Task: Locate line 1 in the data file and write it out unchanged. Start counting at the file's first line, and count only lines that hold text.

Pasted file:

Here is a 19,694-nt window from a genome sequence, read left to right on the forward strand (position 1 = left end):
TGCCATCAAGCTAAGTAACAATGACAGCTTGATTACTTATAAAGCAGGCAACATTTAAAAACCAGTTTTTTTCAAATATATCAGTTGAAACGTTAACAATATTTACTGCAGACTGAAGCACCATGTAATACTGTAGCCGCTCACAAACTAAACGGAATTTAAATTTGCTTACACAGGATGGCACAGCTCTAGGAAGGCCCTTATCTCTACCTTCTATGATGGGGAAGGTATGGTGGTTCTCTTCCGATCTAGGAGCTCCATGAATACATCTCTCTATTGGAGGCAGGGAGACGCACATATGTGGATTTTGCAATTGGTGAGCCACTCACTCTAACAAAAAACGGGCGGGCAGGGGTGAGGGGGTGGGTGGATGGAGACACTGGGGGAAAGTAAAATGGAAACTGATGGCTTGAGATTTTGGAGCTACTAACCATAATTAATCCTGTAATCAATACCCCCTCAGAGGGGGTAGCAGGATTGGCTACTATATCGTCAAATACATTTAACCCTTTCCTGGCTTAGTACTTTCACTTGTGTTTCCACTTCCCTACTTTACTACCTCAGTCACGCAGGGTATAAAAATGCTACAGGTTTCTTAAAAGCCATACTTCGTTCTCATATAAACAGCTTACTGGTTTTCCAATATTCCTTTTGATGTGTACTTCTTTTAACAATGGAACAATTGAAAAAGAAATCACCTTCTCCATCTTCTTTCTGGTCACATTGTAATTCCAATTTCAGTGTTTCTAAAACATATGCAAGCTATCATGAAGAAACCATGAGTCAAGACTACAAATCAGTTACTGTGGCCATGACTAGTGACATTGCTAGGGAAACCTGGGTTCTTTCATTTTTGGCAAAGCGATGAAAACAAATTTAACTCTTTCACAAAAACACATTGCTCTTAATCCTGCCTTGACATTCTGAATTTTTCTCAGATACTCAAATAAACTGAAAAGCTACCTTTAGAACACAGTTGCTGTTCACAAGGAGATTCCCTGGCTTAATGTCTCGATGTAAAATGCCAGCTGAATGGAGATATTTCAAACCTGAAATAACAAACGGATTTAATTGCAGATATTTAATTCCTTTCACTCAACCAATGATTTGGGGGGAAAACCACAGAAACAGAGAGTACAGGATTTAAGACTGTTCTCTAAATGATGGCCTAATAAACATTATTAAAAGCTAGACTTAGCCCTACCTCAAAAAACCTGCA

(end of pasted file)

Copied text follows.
Here is a 19,694-nt window from a genome sequence, read left to right on the forward strand (position 1 = left end):